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Friday, January 9, 2015

Give It Up

I have the luxury of not having to write full-time.

I have a day job. Writing is for the weekends, something I look forward to doing. If I did it full-time, would I still champ at the bit? Would the stories still rattle in my head until my itchy fingers found a keyboard? Maybe. For now, it's part-time.

And I love it.

Amazon and ebooks have afforded indies like me this opportunity. But that's not what this post is about. This is about having the luxury of having a hobby that doesn't cost a red cent. In fact, it makes money. With kids heading to college, it's helped pay the bills. But it's also giving me another opportunity.

To give it up.

I recently committed 10% of the profits from the Claus series to a variety of causes. Using Charity Navigator, I selected charities that had strong ratings that were worthwhile and relevant to some topic in the story.

WINGS for kids is an education program that teaches kids how to behave well, make good decisions and build healthy relationships. They do this by weaving a comprehensive social and emotional learning curriculum into a fresh and fun after school program. Kids get the life lessons they need to succeed and to be happy, and they get a safe place to call home after school. 

10% of the profits from Claus: Legend of the Fat Man will be annually donated to WINGS for Kids.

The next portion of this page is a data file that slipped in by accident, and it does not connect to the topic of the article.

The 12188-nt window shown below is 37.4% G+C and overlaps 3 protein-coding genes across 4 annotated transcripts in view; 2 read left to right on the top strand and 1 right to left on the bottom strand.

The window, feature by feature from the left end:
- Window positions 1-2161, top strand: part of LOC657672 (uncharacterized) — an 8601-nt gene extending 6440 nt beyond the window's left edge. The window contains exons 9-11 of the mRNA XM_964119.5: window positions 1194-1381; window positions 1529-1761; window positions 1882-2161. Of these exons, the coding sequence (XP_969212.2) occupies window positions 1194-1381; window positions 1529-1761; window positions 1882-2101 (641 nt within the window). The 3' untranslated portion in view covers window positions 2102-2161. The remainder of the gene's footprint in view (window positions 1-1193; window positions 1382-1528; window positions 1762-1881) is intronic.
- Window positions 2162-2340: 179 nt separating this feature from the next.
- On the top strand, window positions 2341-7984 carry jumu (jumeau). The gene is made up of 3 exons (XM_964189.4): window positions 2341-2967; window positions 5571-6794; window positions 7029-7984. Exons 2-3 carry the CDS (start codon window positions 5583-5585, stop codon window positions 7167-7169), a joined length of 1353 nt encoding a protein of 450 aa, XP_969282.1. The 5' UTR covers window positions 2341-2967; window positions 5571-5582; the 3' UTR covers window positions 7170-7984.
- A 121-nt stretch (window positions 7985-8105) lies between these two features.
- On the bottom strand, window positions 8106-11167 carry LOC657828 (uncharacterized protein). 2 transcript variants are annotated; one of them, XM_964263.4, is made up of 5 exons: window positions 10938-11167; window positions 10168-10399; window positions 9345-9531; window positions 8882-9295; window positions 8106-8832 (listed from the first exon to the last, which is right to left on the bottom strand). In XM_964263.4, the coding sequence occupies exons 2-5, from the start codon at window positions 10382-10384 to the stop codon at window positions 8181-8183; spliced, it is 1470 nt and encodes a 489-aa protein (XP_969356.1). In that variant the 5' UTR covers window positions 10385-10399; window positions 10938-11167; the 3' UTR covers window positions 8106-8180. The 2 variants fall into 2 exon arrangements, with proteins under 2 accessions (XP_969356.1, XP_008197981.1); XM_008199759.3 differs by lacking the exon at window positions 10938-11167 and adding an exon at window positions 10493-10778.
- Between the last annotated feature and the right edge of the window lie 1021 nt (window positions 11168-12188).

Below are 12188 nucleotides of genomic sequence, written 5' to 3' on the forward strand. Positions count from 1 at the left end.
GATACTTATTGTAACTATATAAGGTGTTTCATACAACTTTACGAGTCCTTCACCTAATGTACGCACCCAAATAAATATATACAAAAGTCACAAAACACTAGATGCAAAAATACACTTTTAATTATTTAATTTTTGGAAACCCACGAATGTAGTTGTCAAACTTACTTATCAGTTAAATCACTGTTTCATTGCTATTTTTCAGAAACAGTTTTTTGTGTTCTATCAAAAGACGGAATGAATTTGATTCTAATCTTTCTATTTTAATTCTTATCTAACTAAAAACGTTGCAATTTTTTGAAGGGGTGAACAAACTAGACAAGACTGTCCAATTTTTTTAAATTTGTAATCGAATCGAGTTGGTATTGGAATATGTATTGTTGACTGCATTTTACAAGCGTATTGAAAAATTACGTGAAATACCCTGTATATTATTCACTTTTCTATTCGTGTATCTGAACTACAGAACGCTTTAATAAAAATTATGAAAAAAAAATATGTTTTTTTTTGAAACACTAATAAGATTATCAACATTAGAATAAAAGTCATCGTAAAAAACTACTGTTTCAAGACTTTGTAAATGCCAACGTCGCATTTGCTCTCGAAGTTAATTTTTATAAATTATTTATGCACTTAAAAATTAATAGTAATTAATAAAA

Jack wakes up in a homeless shelter. For a good portion of the story, he deals with mental illness, estrangement, and homelessness. Lowcountry Food Bank collects, inspects, maintains, and distributes otherwise wasted food products to redistribute to a grassroots network throughout 10 coastal counties of South Carolina. 

10% of the profits from Jack: The Tale of Frost will be annually donated to Lowcountry Food Bank.

Oliver Toye has type 1 juvenile diabetes, or "the shot kind" as Molly calls it. After researching what someone with type 1 diabetes goes through on a daily basis, it was a no-brainer to find a charity. Once known as Juvenile Diabetes Research Foundation, the organization rebranded itself as JDRF to include all people diagnosed with type 1 diabetes. Or the shot kind.

10% of the profits from Flury: Journey of a Snowman will be annually donated to JDRF.

The 10-novel Young Adult Dystopian Boxed Set ended its run in 2014, making a profit of $1,172.78. The contributing authors unanimously agreed to donate the sum total to a charity. Year Up's mission provides urban young adults with skills, experience, and support to reach their potential through professional careers and higher education. Given this was a dystopian boxed set that saw hope in a bleak future, it seems only fitting to help those with limited opportunities.

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